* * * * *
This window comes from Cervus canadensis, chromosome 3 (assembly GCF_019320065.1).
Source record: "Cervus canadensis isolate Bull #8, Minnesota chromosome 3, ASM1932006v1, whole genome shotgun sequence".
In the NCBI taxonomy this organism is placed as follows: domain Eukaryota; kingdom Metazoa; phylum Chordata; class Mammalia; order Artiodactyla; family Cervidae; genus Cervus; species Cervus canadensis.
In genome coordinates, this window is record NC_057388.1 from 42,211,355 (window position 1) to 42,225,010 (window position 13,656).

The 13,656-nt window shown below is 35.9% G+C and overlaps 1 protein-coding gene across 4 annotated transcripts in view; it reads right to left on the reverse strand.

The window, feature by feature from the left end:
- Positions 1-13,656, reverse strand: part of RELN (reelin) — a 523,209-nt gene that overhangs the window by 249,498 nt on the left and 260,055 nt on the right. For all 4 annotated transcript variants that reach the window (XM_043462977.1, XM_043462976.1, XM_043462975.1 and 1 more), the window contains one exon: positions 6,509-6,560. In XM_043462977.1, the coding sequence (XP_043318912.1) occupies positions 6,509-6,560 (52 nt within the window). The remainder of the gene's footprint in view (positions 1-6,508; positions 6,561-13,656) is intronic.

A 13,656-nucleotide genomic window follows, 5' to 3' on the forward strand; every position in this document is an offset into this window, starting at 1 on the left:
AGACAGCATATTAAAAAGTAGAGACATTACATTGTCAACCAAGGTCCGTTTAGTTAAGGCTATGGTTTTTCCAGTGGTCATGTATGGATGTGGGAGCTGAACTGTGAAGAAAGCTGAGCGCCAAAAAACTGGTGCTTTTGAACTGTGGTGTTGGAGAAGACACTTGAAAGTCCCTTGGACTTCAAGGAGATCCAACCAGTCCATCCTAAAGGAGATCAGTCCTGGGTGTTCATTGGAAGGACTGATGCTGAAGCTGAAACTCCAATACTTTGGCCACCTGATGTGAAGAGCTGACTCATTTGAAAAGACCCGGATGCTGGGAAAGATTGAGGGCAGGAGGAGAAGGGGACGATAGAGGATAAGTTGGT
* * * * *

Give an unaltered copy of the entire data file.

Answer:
This window comes from Cervus canadensis, chromosome 3 (assembly GCF_019320065.1).
Source record: "Cervus canadensis isolate Bull #8, Minnesota chromosome 3, ASM1932006v1, whole genome shotgun sequence".
In the NCBI taxonomy this organism is placed as follows: domain Eukaryota; kingdom Metazoa; phylum Chordata; class Mammalia; order Artiodactyla; family Cervidae; genus Cervus; species Cervus canadensis.
In genome coordinates, this window is record NC_057388.1 from 42,211,355 (window position 1) to 42,225,010 (window position 13,656).

The 13,656-nt window shown below is 35.9% G+C and overlaps 1 protein-coding gene across 4 annotated transcripts in view; it reads right to left on the reverse strand.

The window, feature by feature from the left end:
- Positions 1-13,656, reverse strand: part of RELN (reelin) — a 523,209-nt gene that overhangs the window by 249,498 nt on the left and 260,055 nt on the right. For all 4 annotated transcript variants that reach the window (XM_043462977.1, XM_043462976.1, XM_043462975.1 and 1 more), the window contains one exon: positions 6,509-6,560. In XM_043462977.1, the coding sequence (XP_043318912.1) occupies positions 6,509-6,560 (52 nt within the window). The remainder of the gene's footprint in view (positions 1-6,508; positions 6,561-13,656) is intronic.

A 13,656-nucleotide genomic window follows, 5' to 3' on the forward strand; every position in this document is an offset into this window, starting at 1 on the left:
AGACAGCATATTAAAAAGTAGAGACATTACATTGTCAACCAAGGTCCGTTTAGTTAAGGCTATGGTTTTTCCAGTGGTCATGTATGGATGTGGGAGCTGAACTGTGAAGAAAGCTGAGCGCCAAAAAACTGGTGCTTTTGAACTGTGGTGTTGGAGAAGACACTTGAAAGTCCCTTGGACTTCAAGGAGATCCAACCAGTCCATCCTAAAGGAGATCAGTCCTGGGTGTTCATTGGAAGGACTGATGCTGAAGCTGAAACTCCAATACTTTGGCCACCTGATGTGAAGAGCTGACTCATTTGAAAAGACCCGGATGCTGGGAAAGATTGAGGGCAGGAGGAGAAGGGGACGATAGAGGATAAGTTGGT